There was, in the nineteenth century, a distinction made between "e;writers"e; and "e;authors,"e; Susan S. Williams notes, the former defined as those who composed primarily from mere experience or observation rather than from the unique genius or imagination of the latter. If women were more often cast as writers than authors by the literary establishment, there also emerged in magazines, advice books, fictional accounts, and letters a specific model of female authorship, one that valorized "e;natural"e; feminine traits such as observation and emphasis on detail, while also representing the distance between amateur writing and professional authorship.Attending to biographical and cultural contexts and offering fresh readings of literary works, Reclaiming Authorship focuses on the complex ways writers such as Maria S. Cummins, Louisa May Alcott, Elizabeth Keckley, Mary Abigail Dodge, Elizabeth Stuart Phelps, and Constance Fenimore Woolson put this model of female authorship into practice. Williams shows how it sometimes intersected with prevailing notions of male authorship and sometimes diverged from them, and how it is often precisely those moments of divergence when authorship was reclaimed by women.The current trend to examine "e;women writers"e; rather than "e;authors"e; marks a full rotation of the circle, and "e;writers"e; can indeed be the more capacious term, embracing producers of everything from letters and diaries to published books. Yet certain nineteenth-century women made particular efforts to claim the title "e;author,"e; Williams demonstrates, and we miss something of significance by ignoring their efforts.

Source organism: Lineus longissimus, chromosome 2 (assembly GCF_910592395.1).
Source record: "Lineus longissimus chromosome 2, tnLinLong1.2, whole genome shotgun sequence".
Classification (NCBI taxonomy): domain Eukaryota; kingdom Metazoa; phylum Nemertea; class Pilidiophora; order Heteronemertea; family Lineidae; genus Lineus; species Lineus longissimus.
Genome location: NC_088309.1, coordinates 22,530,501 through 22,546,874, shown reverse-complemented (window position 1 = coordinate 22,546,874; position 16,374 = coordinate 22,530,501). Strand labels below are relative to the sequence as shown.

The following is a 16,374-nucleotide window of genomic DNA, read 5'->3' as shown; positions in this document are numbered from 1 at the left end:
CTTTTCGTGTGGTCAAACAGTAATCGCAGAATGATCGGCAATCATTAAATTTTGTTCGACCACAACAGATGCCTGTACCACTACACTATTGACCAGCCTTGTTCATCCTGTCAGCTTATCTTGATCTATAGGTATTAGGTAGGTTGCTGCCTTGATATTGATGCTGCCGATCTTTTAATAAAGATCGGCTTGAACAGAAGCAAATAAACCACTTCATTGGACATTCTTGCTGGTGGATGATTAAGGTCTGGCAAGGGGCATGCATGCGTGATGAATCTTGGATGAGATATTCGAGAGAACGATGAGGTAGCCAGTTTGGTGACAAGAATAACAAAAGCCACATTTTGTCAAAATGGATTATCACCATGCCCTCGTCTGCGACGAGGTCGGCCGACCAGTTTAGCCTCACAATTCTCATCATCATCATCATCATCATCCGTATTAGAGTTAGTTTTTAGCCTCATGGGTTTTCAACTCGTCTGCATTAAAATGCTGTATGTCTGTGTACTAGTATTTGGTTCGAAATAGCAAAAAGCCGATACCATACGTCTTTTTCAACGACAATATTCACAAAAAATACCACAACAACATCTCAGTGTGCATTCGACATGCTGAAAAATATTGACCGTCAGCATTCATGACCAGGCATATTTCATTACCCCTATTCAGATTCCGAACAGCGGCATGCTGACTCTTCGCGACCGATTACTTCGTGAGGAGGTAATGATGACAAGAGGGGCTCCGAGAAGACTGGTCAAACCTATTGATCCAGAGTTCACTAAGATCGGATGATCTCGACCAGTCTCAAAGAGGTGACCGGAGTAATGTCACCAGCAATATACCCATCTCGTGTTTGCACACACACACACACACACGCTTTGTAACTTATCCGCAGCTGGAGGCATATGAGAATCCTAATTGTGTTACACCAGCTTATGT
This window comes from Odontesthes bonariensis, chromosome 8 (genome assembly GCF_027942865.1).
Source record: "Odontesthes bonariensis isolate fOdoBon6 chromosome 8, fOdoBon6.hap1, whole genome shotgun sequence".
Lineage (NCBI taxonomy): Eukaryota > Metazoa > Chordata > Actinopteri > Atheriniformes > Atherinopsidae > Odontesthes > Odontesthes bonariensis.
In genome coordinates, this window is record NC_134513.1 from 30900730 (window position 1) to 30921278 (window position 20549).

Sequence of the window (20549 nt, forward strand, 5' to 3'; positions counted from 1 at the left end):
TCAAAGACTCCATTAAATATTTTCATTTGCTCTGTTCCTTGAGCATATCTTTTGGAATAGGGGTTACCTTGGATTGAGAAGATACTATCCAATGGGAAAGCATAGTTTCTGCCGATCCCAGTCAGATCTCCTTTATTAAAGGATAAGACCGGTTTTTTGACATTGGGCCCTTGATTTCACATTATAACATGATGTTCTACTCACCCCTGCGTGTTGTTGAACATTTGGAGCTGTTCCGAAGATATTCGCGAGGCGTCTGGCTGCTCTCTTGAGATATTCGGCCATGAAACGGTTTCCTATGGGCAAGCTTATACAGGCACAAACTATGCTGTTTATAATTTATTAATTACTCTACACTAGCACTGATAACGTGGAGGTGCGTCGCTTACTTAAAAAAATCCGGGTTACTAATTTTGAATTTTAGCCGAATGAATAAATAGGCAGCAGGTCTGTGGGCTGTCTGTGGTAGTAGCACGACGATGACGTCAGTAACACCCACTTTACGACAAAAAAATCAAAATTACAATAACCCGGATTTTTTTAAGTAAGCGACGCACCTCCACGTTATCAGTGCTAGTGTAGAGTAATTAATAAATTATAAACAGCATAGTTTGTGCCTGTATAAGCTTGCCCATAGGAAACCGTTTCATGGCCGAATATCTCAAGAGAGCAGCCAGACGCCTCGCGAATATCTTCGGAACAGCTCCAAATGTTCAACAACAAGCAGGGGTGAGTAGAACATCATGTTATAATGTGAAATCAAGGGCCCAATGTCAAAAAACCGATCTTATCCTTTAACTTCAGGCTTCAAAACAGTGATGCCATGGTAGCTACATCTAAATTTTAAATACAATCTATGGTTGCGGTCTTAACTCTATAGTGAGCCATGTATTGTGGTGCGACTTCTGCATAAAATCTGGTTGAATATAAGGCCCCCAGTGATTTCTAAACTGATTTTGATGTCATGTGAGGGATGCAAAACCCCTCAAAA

University of Pennsylvania Press, Inc.
Literary Women in America, 1850-1900
Education & Reference /